Zacks is also the author of “An Underground Education”, kind of contrarian trivia book that I had read and pretty much forgotten about – one of those mind-candy trivia books that includes details about inessential but interesting bits of historical trivia such as the role that Edison’s dirty marketing played in establishing electrocution as a means of capital punishment. The subtext to that book, in line with my extant belief systems, is that the powerful and wealthy play dirty and for keeps. (So do the rest of us, but when you’re powerful or wealthy such behavior inevitably kills people – the rest of us don’t always murder, just frequently.)
“The Pirate Hunter” continues this theme. Zacks paints a picture of William Kidd that is unmistakably sympathetic. Kidd, a Scot who settled in early New York and distinguished himself in a naval militia of sorts during a conflict in the Caribbean defending British colonial interests, had parlayed that success into a career as a well-to-do merchant in New York City. He’d married the most beautiful girl in town, helped in the construction of the original Trinity Church building at Wall and Broadway (yes, that church, although the building presently on site was built in the 1850s), and generally had made an important man of himself.
Alas for him, the sea and danger called, and he shipped out to London with some idea of obtaining a Royal Navy Captain’s commission in order to fight the dirty French on the bounding main. At that time, however (the 1690s), you had to be a member of the nobility to be an officer in the British military, so he struck out.
A shady acquaintance from NYC, who had connections to influential members of the King’s court, hooked up with Kidd, and concocted a scheme whereby Kidd would be granted an unconventional privateer’s license to pursue pirates. A privateer was a means of inexpensively extending a nation’s military power – something like a bounty hunter. Privateers were granted licenses that allowed them to act as agents of military interdiction against specific nationalities, in time of war, or pirates, in time of peace. These licenses generally required the privateers to capture the target and then immediately turn the prize over to the justice system of the day, where the captured goods would be parceled out to interested parties, including, in the case of piracy, the original owners of the pirated goods.
Kidd’s license, however, was distinct from the run-of-the-mill licenses in that it was backed directly by the King, rather than by the Navy, a colonial government, or a colonial corporation such as the East india Company. The theoretical advantage was that the goods which Kidd seized did not have to be turned over to the appropriate system of adjudication but were regarded as under the direct control of His Majesty, King William. Given that state of affairs, the King could then assign the goods directly to the backers of the mission.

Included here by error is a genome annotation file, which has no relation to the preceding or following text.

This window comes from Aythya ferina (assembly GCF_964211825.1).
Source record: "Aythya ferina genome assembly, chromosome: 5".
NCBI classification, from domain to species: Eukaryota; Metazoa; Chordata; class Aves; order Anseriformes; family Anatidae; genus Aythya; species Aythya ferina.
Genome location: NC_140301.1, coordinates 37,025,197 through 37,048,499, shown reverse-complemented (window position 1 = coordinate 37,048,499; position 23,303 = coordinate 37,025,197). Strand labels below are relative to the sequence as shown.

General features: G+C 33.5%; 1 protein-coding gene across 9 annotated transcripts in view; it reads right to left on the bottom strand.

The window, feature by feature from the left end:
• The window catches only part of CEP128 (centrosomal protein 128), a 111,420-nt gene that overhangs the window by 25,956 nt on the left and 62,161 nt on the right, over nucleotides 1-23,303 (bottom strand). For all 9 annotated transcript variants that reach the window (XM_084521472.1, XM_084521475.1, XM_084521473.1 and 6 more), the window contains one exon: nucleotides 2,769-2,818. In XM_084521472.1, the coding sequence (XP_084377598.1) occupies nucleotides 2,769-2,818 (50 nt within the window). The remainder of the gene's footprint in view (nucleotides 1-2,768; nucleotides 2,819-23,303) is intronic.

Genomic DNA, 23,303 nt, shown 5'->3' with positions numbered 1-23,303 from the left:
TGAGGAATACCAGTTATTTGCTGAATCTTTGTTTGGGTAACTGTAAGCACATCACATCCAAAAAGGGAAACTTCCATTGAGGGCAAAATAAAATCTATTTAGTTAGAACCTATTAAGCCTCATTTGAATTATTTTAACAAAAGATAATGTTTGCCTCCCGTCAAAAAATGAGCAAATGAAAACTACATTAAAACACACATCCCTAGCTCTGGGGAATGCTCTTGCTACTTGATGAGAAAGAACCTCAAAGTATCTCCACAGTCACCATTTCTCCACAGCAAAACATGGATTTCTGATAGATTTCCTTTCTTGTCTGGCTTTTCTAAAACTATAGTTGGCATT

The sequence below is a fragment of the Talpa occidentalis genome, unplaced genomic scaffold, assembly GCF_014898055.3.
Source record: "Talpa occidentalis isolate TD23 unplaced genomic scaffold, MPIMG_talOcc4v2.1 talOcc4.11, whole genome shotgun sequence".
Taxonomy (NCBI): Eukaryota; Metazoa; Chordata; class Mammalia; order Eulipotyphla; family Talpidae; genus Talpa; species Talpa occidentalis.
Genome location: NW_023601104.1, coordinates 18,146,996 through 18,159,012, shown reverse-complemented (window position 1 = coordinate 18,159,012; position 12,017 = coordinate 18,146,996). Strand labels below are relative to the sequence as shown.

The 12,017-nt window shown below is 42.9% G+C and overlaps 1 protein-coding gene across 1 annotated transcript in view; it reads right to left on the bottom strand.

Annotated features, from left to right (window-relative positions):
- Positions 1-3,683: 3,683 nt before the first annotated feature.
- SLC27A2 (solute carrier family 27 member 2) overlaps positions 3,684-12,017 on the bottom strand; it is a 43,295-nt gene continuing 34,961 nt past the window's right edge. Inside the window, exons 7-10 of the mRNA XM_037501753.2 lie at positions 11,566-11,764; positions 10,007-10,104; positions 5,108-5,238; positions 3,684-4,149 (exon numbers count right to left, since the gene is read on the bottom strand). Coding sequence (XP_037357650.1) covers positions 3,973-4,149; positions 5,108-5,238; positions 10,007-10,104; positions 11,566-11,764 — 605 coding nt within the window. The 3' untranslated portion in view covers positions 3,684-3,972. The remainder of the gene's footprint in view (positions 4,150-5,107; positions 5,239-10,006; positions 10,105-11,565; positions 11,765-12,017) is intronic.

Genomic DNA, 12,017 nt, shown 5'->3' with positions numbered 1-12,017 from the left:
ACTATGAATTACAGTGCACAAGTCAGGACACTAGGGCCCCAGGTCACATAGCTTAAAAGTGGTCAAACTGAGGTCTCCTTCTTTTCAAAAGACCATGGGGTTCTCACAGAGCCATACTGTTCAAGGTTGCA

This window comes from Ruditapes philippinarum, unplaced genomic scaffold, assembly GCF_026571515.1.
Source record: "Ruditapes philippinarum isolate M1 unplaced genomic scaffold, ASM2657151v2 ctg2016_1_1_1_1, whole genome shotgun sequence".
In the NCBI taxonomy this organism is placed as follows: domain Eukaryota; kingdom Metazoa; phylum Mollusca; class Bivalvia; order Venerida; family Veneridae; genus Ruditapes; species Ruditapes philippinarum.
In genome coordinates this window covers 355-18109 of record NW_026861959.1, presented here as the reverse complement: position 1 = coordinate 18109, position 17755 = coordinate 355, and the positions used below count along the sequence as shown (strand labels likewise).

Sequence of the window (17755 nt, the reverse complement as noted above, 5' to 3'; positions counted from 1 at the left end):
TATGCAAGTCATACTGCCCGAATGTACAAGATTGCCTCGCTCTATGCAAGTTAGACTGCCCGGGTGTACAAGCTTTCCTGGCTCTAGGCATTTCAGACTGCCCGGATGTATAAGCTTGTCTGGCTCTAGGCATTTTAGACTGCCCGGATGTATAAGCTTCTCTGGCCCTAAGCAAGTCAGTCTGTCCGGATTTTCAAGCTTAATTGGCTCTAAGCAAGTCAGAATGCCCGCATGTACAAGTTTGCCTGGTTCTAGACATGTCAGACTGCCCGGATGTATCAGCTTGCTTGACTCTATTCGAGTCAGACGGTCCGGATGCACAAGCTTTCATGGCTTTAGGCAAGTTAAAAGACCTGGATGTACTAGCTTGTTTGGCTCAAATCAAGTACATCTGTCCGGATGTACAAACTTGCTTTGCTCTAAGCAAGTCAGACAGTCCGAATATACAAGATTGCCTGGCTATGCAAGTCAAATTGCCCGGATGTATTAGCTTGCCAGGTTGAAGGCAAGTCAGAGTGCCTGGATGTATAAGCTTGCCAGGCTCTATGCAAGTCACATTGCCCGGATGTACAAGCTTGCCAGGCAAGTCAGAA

The license turned Kidd into the equivalent of our contemporary drug-interdiction units, who are empowered to confiscate and impound property in association with drug-seizures whether or not there is a conviction in the case. Kidd’s backers stood to profit in direct proportion to the success of the pirates caught.
However, things did not go as planned. Kidd had ill luck finding legitimate prizes, and his penurious backers had refused to allow him to pay wages to his crew, insisting instead that they could only be paid from proceeds of the voyage – much like pirate practice, in fact. With this restriction in place, Kidd had a tough time getting any crew but former pirates, and as soon as it was apparent the mission was in trouble, the crew began to agitate to turn pirate.
Kidd apparently resisted this strongly, and at one point in the voyage, most of his crew left in order to pursue piracy, with greater succes than Kidd had at privateering. In the end, Kidd took two ships under the rules of his license, but because of a number of unfortunate events, he’d already become the poster boy for notorious piracy on the high seas – not the least of these was the fact that Kidd’s royally-derived grant had become known in Parlaiment and was seized upon as a means of weaking the royalist party.
In the end, of course, it was in the political interests of the King and colonial powers to make a great example of this man, whose legend, even before his death, had made his name synonymous with black-hearted teachery and greedy adventure. In the end he was hung, and his body was placed in an iron cage at the edge of the Thames, and left on display for nearly 100 years, as a lesson to those who would turn against the Crown, and now, as a lesson to those who would deal with merciless and corrupt forces that far outweigh them.
This is the best pirate history book I have ever read. Zack’s detailed research and clear, unornamented writing allow the complex story to emerge clearly. One gets a distinct sense of the fascination and joy with which Zacks waded through the crabbed, blurred handwriting of his primary source material; as his immersion in the documents increased, his ability to discern, or project, personality into the inky traces left by our ancestors increased, and I came away from the book with a vivid sense of the personalities of many of the players in the book. Zack’s dry, ironic wit helped him, as well, to isolate details which throw his story into relief; and in the book’s closing scenes, as William Kidd is brought to the gallows through the teeming, stinking streets of a Londaon execution day festival, he brings life to his grotesques via vivid, echoing sensory description that brough to mind Borges, Hogarth, and Breughel.
An excellent, satisfying read. Arr!